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The prevailing view of sexual differentiation of mammalian brain is that androgen synthesized in the fetal and neonatal testis and aromatized centrally during a perinatal sensitive period is the sole source of brain estradiol and the primary determinant of sex differences. Subregions of the diencephalon are among the most sexually dimorphic in the brain,(More)
The hippocampus is a key brain region regulating complex cognitive and emotional responses, and is implicated in the etiology of depressive and anxiety disorders, many of which exhibit some degree of sex difference. The male rat hippocampus is consistently reported to be slightly but significantly larger than the female. The majority of studies on the(More)
Brain sexual differentiation in mammals requires activity of gonadal hormones; organizational effects of these steroids on brain development occur early in life while activational ones in adulthood ensure appropriate and timely sex-specific behaviors. This traditional view has long served as a reliable model for sexual differentiation of reproductively(More)
It is established that in songbirds the size of several brain song control nuclei varies seasonally, based on changes in cell size, dendritic branching and, in nucleus HVC, the incorporation of newborn neurons. In the developing and adult mammalian brain, the protein doublecortin (DCX) is expressed in postmitotic neurons and, as a part of the microtubule(More)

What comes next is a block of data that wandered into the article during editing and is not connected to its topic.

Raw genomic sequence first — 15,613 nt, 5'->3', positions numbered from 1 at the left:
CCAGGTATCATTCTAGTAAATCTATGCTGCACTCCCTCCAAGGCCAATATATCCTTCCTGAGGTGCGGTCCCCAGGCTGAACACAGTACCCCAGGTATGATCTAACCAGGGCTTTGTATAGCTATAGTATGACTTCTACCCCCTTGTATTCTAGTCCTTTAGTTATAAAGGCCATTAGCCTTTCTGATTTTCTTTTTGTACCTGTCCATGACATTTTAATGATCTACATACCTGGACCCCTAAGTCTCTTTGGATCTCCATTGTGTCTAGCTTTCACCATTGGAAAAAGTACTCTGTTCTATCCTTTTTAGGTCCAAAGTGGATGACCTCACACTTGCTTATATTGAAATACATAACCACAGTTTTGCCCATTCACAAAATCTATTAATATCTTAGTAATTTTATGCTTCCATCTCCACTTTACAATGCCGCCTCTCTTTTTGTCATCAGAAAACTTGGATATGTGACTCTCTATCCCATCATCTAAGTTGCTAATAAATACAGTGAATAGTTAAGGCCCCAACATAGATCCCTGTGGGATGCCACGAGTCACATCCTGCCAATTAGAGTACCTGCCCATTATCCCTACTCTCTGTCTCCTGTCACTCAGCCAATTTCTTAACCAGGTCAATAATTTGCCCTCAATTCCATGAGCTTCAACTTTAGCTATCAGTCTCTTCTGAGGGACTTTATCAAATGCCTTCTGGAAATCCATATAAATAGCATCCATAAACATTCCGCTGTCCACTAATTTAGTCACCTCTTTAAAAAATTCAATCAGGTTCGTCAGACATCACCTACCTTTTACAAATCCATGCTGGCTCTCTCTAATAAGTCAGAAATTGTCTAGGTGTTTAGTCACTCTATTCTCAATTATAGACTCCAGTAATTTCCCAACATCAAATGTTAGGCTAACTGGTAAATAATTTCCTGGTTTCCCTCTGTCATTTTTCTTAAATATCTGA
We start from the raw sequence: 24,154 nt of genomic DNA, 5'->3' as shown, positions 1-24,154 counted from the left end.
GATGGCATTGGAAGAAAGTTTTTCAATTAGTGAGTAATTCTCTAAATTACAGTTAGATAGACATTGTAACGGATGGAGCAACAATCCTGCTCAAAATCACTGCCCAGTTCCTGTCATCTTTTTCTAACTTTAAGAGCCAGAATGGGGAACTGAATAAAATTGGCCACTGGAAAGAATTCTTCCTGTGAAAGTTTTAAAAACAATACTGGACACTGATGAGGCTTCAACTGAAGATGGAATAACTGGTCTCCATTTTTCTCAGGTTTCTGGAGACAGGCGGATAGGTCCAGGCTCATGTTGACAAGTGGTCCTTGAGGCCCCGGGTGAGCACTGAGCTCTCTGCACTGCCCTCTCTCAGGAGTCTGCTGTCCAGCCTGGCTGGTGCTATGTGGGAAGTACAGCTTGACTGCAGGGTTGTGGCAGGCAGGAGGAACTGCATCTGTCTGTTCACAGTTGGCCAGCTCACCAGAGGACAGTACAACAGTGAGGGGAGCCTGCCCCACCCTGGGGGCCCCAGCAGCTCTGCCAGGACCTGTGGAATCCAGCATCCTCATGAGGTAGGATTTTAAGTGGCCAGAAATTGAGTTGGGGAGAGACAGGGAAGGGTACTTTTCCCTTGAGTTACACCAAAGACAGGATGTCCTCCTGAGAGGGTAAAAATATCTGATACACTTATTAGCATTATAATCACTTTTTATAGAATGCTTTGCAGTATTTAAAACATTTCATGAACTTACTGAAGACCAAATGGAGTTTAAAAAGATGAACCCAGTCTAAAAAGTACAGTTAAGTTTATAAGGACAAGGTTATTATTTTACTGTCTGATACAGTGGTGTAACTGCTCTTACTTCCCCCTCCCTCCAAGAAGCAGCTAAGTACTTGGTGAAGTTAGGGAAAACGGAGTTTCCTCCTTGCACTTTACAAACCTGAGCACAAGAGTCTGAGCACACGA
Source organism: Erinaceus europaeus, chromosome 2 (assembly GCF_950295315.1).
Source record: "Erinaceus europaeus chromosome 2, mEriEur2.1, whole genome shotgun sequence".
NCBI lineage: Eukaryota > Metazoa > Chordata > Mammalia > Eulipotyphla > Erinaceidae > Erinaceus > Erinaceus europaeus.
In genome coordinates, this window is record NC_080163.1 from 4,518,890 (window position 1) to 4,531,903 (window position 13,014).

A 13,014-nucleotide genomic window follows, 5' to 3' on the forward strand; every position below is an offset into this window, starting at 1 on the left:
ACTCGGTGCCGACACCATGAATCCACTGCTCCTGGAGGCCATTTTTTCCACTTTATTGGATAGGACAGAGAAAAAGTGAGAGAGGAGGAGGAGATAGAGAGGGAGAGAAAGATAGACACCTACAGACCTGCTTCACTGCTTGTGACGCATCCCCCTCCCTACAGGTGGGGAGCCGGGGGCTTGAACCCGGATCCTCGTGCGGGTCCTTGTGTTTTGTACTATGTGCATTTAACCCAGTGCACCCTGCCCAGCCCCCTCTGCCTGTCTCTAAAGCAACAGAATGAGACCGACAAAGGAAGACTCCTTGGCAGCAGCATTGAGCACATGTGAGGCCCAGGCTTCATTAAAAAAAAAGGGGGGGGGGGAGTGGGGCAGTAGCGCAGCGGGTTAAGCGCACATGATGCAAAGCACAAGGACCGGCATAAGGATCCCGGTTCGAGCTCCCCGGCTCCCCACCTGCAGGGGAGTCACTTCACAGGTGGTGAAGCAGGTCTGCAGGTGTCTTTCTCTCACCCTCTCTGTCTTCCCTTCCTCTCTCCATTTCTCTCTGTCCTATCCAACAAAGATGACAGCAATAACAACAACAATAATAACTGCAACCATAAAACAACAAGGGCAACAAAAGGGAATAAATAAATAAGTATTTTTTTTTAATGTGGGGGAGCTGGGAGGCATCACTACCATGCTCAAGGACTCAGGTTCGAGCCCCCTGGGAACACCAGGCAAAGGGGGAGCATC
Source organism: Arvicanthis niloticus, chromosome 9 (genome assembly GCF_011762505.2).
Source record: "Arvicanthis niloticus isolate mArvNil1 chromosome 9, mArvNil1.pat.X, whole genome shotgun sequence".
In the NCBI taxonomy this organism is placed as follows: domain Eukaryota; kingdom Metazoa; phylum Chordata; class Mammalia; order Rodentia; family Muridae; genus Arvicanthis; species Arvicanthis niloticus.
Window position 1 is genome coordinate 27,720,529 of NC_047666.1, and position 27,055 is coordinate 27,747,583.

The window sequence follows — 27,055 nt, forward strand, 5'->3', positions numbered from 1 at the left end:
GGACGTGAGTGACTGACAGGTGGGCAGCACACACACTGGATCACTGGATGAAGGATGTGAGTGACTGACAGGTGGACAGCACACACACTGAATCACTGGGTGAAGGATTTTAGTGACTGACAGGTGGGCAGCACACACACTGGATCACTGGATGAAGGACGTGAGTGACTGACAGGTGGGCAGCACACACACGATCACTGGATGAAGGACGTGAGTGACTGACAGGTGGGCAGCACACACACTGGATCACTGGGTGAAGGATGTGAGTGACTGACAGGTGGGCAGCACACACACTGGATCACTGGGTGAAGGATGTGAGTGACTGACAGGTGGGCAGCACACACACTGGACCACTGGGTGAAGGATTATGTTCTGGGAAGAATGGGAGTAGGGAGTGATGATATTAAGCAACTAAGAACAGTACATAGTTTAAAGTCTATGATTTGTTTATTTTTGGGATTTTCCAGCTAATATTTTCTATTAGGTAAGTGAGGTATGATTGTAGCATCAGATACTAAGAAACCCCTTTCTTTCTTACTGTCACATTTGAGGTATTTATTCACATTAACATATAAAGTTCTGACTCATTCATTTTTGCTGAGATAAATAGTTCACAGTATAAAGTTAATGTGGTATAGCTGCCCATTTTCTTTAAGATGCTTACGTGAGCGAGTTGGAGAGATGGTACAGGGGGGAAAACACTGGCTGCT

The chronic unpredictable mild stress (CMS) is a paradigm developed in animals to model the relatively minor and unanticipated irritants that lead to a state of anhedonia in some individuals. However, the effectiveness of CMS is sometimes difficult to establish, for which unique strain sensitivities has been attributed as one contributing factor. These(More)
The behavioral, biochemical, and physiologic consequences of 6 wk of environmental enrichment were evaluated in male Long Evans and Sprague-Dawley rats and compared with those of rats in standard single-housing conditions. Standard housing provided little or no social or physical stimulation whereas environmental enrichment comprised group housing for 8 h(More)
The chronic mild stress (CMS) paradigm was developed in order to simulate in animals the symptom of anhedonia, a major feature of depression. Typically, changes in hedonic status are interpreted from a decrease in either intake or preference for a mild sucrose solution. Although the incidence of clinical depression is significantly higher in women than in(More)
Adult male quail show high levels of aromatase activity in the preoptic area-hypothalamus (POA-HYP), which parallels the high number of aromatase-immunoreactive cells and elevated mRNA concentrations detected in this brain region by in situ hybridisation. Interestingly, females display considerably lower aromatase activity than males but have almost equal(More)
The chronic mild stress (CMS) procedure was developed in rodents to target anhedonia, the core symptom of depressive melancholia. Stress exposure has been shown to induce a variety of physiological, biochemical and behavioral alterations associated with depression, although its anhedonic consequences as indexed by either sucrose intake and preference or(More)
Functional neuroanatomical tools have played an important role in proposing which structures underlie brain stimulation reward circuitry. This review focuses on studies employing metabolic markers of neuronal and glial activation, including 2-deoxyglucose, cytochrome oxidase, and glycogen phosphorylase, and a marker of cellular activation, the immediate(More)